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Writing a Persuasive Speech

 





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Let your speech always be gracious, seasoned with salt,
so that you may know how you ought to answer each person. - Collosians 4:6

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Writing a Persuasive Speech:  Tips for Acute Authenticity



- Don't be scared to share stories from your life.  Stories are great for engaging attention and stories from your own life will be all the more relevant and useful.  By using these you're showing the audience that you're willing to open up.

- Don't be scared to be vulnerable (within boundaries).  It's okay to share stories of failures and weaknesses in your own life.  Most people will appreciate that more than a pretender on stage, who claims to have it all together all the time.  This doesn't mean you should go into intimate details of your worst slip-ups, so use common sense here.

- Never pretend to be smarter then you are, or something that you're not.  Audiences can spot a fake a mile away - more on this below.
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Aloofness might work for supermodels and actors on the red carpet, but won't score you any brownie points with your audience.  This goes for both writing a persuasive speech, and during the delivery thereof.
Blowing Smoke As a Public Speaker
The audience will appreciate authenticity, honesty and genuine interest in them more than more other things.  Gone are the days when experts could float in from the sky, deliver lists of cold facts without making them relevant, and then disappear.  That kind of delivery might work in a lecture classroom, but won't do for almost any other kind of public speaking.
- Put the audience's needs first.  It's okay to address the audience directly and ask them if they're cold/hot or if they need the lights brighter/dimmer.  You've got the mic which means you're in charge of the room - use that by making sure the audience knows that you care about them.  They'll love you for it.

So, when writing a persuasive speech and delivering the goods, authenticity will nearly always do you good, and make you attractive to the audience.  But the opposite is also true:  If there's one thing that's universally hated among crowds of all sorts, its dishonesty and hypocrisy.


Dishonesty is dangerous

Being a ethical principle that stands true everywhere in life, it should make sense that it's valid for public speaking as well:  If you're making up stuff behind the lectern, quoting facts that you haven't verified, making up stories to prove your points, or outright lying about your experience and knowledge, you've found one sure fire way to end up with the audience hating you.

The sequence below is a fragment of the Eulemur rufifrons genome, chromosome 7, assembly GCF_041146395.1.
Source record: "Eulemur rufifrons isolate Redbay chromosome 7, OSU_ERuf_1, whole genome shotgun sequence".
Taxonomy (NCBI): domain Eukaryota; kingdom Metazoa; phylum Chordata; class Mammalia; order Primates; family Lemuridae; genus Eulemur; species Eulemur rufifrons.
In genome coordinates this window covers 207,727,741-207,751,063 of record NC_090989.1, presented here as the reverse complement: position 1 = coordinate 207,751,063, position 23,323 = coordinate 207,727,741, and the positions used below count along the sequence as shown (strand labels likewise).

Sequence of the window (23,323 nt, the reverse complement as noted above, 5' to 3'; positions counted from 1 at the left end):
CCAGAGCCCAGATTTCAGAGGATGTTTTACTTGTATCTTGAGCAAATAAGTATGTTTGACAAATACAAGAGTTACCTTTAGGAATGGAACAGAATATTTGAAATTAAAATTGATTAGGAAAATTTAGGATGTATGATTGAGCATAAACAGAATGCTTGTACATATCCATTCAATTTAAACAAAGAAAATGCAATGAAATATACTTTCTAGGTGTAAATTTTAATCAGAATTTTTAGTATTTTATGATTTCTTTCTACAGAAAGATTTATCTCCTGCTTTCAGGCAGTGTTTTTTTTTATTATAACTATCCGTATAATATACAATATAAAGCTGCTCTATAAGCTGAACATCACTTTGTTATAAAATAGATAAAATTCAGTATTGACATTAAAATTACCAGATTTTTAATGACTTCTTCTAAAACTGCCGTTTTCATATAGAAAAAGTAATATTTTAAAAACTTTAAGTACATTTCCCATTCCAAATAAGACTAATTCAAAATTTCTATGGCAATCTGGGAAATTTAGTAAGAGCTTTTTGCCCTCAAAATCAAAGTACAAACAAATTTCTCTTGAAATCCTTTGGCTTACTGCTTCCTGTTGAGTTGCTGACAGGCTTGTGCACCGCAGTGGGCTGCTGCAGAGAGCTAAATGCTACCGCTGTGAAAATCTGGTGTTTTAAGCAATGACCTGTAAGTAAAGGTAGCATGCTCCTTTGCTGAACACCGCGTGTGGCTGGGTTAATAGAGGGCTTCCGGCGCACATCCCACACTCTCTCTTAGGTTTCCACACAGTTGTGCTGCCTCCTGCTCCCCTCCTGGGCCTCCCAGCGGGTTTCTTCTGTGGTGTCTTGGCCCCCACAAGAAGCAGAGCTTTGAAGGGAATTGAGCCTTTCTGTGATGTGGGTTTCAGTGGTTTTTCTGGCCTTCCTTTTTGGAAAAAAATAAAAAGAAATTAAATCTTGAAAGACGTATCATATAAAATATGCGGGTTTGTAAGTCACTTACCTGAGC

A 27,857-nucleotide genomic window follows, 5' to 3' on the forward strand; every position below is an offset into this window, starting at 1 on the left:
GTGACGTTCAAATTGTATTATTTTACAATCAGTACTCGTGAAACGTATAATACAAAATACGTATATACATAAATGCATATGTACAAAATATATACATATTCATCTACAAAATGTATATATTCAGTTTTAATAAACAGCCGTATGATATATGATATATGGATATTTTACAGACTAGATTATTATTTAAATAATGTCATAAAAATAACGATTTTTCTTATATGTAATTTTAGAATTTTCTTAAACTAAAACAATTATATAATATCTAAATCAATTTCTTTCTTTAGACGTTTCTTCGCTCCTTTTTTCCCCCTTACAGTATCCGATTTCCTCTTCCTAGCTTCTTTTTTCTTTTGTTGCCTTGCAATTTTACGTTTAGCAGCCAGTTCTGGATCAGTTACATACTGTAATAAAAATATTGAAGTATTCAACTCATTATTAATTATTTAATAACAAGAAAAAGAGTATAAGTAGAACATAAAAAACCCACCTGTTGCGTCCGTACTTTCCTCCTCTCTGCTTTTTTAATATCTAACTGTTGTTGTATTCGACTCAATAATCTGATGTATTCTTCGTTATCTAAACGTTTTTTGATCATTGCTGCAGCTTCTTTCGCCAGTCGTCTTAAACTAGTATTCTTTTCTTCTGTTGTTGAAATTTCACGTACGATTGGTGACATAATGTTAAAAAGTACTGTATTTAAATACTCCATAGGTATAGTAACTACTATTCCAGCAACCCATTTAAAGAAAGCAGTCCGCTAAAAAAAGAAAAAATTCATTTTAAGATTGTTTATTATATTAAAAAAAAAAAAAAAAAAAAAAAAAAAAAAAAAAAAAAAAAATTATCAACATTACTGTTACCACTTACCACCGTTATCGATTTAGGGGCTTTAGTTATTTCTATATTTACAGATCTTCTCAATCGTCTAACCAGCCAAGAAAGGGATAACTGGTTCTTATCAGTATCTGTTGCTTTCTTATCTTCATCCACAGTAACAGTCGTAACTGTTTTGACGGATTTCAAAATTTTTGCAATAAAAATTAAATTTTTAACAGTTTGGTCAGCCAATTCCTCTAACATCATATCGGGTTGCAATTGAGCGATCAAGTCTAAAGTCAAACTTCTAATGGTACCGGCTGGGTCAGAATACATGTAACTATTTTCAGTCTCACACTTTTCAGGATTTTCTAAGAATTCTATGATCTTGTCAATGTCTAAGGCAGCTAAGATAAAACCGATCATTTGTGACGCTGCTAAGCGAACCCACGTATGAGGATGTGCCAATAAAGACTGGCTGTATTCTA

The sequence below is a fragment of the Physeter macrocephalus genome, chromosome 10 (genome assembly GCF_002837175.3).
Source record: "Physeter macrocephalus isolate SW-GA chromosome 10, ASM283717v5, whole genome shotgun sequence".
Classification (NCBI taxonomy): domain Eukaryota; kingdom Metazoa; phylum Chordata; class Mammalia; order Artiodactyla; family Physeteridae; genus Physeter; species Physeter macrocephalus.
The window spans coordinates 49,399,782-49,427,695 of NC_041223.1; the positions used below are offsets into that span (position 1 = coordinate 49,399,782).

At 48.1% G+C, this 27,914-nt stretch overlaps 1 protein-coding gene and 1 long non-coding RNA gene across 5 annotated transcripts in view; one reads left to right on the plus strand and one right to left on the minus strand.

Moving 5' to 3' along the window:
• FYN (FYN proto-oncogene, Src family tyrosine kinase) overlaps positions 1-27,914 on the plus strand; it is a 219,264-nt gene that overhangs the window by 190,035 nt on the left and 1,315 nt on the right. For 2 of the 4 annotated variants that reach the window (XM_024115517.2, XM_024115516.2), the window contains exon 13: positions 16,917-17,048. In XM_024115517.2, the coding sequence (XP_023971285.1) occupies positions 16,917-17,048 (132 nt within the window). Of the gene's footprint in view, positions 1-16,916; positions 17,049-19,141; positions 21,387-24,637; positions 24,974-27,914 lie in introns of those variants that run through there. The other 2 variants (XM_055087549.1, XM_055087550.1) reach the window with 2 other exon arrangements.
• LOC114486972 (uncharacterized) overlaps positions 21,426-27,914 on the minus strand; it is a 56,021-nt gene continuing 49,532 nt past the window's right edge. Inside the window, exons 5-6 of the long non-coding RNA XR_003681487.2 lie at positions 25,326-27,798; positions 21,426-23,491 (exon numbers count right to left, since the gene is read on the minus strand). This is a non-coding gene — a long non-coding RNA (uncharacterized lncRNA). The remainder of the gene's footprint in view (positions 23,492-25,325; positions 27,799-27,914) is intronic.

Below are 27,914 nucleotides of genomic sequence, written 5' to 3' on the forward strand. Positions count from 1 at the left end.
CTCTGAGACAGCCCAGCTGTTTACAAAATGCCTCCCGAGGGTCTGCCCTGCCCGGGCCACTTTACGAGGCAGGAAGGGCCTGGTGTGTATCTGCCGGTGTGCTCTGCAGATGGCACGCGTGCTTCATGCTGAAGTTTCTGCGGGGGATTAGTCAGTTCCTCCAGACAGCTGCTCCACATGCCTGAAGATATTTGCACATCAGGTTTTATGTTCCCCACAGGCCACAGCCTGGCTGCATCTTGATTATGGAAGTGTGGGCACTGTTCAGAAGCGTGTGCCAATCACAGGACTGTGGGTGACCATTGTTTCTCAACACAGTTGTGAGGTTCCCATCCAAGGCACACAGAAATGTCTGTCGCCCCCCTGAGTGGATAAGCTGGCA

Because once you've convinced the audience that you're full of fluff, it's almost impossible to finish in good standing.  If they've been led to believe that you're lying from stage, or that you're blowing smoke since you obviously didn't do your research, you can kiss your standing ovation goodbye...

Dishonesty's equally nasty, albeit more subtle brother in deception is hypocrisy.  A proper definition of this one will help us understand why it's too be avoided (apart from the obvious fact that most people hate being lied to):

The Ancient Greeks used the word hypokrisis for a stage actor who put a mask on (literally) and pretended to be something he really wasn't.  Now actors are of course allowed to be hypocrites in this sense, since that's their job!  They're supposed to convince you that they're something that they really aren't.

But as a public speaker, you have a different calling, and like the audience in the Ancient Greek setting, your audience will usually be able to tell when you're putting on the mask.  In fact, most forms of hypocrisy is so seriously easy to spot, that I find it hard to comprehend (read: it BLOWS my mind!) that people still think they can get away with it!


Summary:  An important principle for writing a persuasive speech is to be authentic and genuine.  The audience will love you for it and you'll end up with a succesful delivery.
If you're blowing smoke, the audience will realize it long before you think they will.